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Mind Games

I bet we all played mind games in high school, just to get back at our mortal enemies, or to amuse our wondering minds, or possibly just to survive the jungle the high school is.

When I was growing up, I had this romantic idea of being a grown up and behaving responsibly just like the adults should. However, once I moved on from my childhood into my teenage years followed by adult life I realised that adulthood is, more or less, just like high school: often painful, unpredictable and overflowing with mind games coming at you from every possible direction.
I have always tried to be an honest person. What you see what you get kind of gal. Unfortunately, this attitude often gets me in trouble. I’m either too honest or too reserved with my opinions and judgments. I can never figure out what is the politically correct response that would and could save my skin. It is about saving your skin, right? The bottom line for me is always honesty. Honesty without mind games, which at times is close to impossible.
I genuinely despise adults who play mind games with others as a form of entertainment and control.
I’m sure you are familiar with the situation when someone tells you one thing and then does something opposite but never comes clean to you while still pretending that everything is as it should be. But the reality is very different. In the process the truth gets distorted, and the lie creates new, faux reality.

I know some people like mind games and are experts at playing those. I had a few boyfriends like that, and now when I come to think about it, I hated every minute of those experiments. To me personally playing “mind games” is unethical, challenging to get out of and too consuming. Trying to understand the ‘player’ is counterproductive, and most often, the whole game means completely nothing; it is there to amuse the player.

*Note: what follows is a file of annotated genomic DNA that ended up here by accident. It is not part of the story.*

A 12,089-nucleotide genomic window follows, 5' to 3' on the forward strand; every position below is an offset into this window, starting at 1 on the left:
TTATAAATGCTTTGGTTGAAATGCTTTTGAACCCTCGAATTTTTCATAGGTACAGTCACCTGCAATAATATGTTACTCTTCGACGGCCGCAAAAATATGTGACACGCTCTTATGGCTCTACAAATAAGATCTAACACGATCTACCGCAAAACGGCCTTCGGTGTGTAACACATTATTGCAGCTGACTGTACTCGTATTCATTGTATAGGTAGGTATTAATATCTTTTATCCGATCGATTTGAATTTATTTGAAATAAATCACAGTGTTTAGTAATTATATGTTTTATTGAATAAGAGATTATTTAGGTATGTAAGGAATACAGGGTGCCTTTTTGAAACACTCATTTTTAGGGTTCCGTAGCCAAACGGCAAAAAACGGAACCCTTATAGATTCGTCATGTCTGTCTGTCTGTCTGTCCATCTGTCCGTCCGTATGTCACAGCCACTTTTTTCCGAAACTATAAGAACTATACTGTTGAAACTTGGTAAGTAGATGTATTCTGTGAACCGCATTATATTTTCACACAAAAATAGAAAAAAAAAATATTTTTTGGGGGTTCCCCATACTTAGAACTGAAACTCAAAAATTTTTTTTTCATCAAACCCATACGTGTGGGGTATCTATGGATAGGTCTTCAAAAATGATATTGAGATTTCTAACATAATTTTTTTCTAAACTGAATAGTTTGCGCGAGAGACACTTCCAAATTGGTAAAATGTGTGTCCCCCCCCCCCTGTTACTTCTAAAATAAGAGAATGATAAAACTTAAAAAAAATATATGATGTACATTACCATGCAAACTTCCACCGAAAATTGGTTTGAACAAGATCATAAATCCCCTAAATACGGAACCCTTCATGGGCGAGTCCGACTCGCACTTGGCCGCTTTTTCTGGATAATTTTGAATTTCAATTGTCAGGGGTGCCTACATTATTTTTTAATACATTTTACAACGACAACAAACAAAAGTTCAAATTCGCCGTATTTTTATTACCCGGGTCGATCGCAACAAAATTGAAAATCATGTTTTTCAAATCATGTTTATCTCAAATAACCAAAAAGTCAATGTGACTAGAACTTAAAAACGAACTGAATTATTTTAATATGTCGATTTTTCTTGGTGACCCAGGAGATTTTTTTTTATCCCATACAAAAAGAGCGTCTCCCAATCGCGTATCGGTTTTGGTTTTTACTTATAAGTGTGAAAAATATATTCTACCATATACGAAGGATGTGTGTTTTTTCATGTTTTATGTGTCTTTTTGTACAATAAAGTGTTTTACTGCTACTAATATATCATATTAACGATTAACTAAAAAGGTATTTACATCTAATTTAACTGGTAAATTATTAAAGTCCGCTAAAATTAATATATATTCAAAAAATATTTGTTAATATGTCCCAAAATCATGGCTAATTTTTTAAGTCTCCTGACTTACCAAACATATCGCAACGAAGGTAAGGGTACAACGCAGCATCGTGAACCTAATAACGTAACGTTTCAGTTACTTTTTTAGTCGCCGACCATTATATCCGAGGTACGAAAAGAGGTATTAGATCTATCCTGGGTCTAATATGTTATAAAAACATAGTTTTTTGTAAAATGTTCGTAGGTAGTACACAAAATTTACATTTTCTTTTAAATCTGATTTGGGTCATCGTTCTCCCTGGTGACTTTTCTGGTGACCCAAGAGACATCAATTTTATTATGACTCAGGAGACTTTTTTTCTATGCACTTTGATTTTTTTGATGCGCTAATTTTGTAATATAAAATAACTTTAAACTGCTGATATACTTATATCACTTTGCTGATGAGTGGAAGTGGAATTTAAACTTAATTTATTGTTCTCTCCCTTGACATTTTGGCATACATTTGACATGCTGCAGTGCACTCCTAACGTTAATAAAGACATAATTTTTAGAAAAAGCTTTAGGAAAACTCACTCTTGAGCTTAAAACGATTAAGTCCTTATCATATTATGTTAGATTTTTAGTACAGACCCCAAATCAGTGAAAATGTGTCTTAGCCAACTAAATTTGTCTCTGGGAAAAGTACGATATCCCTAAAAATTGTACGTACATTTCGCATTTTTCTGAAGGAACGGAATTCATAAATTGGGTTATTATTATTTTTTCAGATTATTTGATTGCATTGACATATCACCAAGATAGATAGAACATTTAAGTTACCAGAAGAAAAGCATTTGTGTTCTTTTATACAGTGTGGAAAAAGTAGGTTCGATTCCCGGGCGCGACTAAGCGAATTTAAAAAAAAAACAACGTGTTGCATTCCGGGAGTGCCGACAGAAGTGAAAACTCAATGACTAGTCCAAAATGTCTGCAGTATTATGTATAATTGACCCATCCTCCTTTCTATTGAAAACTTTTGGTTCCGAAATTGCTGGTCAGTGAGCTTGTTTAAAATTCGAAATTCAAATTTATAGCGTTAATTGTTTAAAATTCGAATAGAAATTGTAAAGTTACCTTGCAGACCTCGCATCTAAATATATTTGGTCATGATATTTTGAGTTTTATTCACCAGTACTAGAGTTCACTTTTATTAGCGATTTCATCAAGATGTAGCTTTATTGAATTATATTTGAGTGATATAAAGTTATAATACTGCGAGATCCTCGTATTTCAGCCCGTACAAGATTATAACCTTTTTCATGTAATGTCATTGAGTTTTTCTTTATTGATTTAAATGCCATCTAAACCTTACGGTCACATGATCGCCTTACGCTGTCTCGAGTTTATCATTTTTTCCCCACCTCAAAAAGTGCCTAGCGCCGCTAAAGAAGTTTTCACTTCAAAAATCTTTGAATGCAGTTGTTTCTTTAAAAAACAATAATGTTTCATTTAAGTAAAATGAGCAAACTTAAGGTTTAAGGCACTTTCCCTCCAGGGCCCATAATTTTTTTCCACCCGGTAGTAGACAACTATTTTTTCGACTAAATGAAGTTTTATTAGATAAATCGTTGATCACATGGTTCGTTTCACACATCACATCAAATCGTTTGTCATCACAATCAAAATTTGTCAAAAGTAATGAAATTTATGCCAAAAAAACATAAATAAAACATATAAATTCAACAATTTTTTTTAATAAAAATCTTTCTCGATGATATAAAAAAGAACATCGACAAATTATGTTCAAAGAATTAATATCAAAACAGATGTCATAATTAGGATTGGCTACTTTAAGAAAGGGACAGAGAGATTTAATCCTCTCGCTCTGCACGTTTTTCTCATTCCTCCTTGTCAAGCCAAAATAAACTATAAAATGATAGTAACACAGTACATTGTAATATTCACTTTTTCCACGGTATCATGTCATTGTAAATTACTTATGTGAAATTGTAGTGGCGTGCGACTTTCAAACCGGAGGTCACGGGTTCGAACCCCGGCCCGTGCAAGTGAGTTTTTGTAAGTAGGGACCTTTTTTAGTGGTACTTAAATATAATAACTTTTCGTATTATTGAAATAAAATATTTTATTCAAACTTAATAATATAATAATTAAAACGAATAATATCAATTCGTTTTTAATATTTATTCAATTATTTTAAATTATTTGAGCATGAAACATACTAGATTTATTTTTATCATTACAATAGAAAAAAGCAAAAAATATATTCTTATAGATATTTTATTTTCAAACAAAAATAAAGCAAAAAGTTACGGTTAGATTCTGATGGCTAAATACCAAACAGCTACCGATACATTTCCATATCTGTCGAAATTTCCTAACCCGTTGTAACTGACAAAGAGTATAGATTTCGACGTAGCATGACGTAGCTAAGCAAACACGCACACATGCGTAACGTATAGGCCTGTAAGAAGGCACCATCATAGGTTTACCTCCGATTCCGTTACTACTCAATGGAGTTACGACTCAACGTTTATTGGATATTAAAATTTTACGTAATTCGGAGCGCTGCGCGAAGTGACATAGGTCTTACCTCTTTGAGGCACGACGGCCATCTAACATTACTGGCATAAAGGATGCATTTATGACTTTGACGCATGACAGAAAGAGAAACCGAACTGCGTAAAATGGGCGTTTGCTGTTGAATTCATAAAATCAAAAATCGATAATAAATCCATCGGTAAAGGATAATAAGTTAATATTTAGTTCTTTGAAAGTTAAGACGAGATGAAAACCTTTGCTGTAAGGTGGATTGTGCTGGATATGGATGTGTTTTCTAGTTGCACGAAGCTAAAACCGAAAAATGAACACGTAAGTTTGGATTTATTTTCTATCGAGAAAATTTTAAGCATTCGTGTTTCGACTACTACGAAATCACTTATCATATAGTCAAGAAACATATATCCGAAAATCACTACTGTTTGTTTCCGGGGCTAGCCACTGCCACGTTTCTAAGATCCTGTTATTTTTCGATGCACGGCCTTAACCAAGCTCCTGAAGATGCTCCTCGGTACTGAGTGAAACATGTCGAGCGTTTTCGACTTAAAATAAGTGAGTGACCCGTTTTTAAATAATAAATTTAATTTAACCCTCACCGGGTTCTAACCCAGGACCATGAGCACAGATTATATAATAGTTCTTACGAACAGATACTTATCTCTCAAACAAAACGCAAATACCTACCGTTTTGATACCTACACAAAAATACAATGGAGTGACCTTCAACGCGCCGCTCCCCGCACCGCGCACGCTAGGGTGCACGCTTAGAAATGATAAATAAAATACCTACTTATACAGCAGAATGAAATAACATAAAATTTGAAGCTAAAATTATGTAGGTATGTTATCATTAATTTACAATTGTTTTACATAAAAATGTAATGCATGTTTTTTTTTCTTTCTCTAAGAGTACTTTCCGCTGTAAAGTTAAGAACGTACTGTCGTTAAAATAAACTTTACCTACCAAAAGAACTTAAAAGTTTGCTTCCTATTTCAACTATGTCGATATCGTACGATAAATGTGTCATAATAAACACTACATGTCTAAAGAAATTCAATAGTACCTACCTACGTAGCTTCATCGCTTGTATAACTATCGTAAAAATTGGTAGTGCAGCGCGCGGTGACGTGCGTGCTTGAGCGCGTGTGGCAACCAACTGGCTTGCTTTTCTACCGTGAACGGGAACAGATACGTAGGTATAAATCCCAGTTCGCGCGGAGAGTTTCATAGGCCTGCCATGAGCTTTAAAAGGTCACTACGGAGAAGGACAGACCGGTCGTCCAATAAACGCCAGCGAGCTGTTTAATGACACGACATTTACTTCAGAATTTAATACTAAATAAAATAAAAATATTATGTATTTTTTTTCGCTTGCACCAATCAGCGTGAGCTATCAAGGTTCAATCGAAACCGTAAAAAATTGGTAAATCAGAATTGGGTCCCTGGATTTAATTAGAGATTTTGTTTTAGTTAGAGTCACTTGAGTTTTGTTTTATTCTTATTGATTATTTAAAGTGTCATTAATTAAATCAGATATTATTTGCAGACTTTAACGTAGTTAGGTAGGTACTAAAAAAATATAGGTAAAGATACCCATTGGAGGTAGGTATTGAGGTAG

Mind games usually have no logic and often are played by people who want to control others, control the situation; or control the outcome (whatever it may be). I try to stay away from the mind gamers; time is the only commodity we can’t have more of. We cannot buy extra time so wasting it on people who are not worth it, is rather stupid.

Instead, let’s do some good deeds and spread kindness.



  1. Hello Magda Olchawska,
    This is James and I just want to commend you for understanding the topic of Mindgames. And explaining it in a way to also help others who really have a hard time comprehending there are individuals like this.

    At the very least, I have saved this bookmarked article for my personal and professional research.

    I would like use this article with full attribution to you in the future.

    I agree with your thoughts here “let’s do some good deeds and spread the kindness.”

    Sometimes this involves warning or explaining to someone else, one on one when necessary, exactly what they may be experiencing.

    Magda, Take care,
    Product of Culture website Author/Writer

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